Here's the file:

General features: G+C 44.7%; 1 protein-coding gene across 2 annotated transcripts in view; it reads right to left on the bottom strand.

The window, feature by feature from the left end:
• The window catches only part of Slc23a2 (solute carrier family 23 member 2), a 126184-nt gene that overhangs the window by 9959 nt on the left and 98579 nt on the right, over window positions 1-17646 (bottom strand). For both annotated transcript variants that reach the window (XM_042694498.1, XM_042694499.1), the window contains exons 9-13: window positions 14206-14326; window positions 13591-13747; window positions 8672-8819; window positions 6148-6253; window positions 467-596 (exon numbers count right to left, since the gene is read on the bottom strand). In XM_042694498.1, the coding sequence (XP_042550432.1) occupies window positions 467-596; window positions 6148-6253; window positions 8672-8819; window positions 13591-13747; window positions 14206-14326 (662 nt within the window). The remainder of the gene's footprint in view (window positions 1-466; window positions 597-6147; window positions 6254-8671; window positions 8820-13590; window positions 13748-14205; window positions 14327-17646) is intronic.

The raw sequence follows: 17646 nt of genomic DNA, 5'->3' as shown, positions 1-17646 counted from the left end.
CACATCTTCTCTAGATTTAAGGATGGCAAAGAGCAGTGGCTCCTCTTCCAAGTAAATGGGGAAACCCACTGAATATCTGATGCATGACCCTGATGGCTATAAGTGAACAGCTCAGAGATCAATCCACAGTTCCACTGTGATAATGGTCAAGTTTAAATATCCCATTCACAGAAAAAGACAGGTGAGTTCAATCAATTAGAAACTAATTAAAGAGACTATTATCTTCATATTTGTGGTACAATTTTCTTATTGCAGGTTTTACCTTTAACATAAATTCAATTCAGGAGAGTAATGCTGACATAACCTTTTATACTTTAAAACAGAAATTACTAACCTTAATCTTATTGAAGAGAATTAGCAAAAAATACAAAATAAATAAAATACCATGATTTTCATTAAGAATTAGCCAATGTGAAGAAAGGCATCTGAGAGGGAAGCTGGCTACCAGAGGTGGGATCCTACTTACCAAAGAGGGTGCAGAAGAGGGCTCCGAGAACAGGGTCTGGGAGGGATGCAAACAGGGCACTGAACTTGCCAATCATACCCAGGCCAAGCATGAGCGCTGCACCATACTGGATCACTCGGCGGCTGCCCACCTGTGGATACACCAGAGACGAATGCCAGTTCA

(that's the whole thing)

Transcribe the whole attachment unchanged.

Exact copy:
General features: G+C 44.7%; 1 protein-coding gene across 2 annotated transcripts in view; it reads right to left on the bottom strand.

The window, feature by feature from the left end:
• The window catches only part of Slc23a2 (solute carrier family 23 member 2), a 126184-nt gene that overhangs the window by 9959 nt on the left and 98579 nt on the right, over window positions 1-17646 (bottom strand). For both annotated transcript variants that reach the window (XM_042694498.1, XM_042694499.1), the window contains exons 9-13: window positions 14206-14326; window positions 13591-13747; window positions 8672-8819; window positions 6148-6253; window positions 467-596 (exon numbers count right to left, since the gene is read on the bottom strand). In XM_042694498.1, the coding sequence (XP_042550432.1) occupies window positions 467-596; window positions 6148-6253; window positions 8672-8819; window positions 13591-13747; window positions 14206-14326 (662 nt within the window). The remainder of the gene's footprint in view (window positions 1-466; window positions 597-6147; window positions 6254-8671; window positions 8820-13590; window positions 13748-14205; window positions 14327-17646) is intronic.

The raw sequence follows: 17646 nt of genomic DNA, 5'->3' as shown, positions 1-17646 counted from the left end.
CACATCTTCTCTAGATTTAAGGATGGCAAAGAGCAGTGGCTCCTCTTCCAAGTAAATGGGGAAACCCACTGAATATCTGATGCATGACCCTGATGGCTATAAGTGAACAGCTCAGAGATCAATCCACAGTTCCACTGTGATAATGGTCAAGTTTAAATATCCCATTCACAGAAAAAGACAGGTGAGTTCAATCAATTAGAAACTAATTAAAGAGACTATTATCTTCATATTTGTGGTACAATTTTCTTATTGCAGGTTTTACCTTTAACATAAATTCAATTCAGGAGAGTAATGCTGACATAACCTTTTATACTTTAAAACAGAAATTACTAACCTTAATCTTATTGAAGAGAATTAGCAAAAAATACAAAATAAATAAAATACCATGATTTTCATTAAGAATTAGCCAATGTGAAGAAAGGCATCTGAGAGGGAAGCTGGCTACCAGAGGTGGGATCCTACTTACCAAAGAGGGTGCAGAAGAGGGCTCCGAGAACAGGGTCTGGGAGGGATGCAAACAGGGCACTGAACTTGCCAATCATACCCAGGCCAAGCATGAGCGCTGCACCATACTGGATCACTCGGCGGCTGCCCACCTGTGGATACACCAGAGACGAATGCCAGTTCA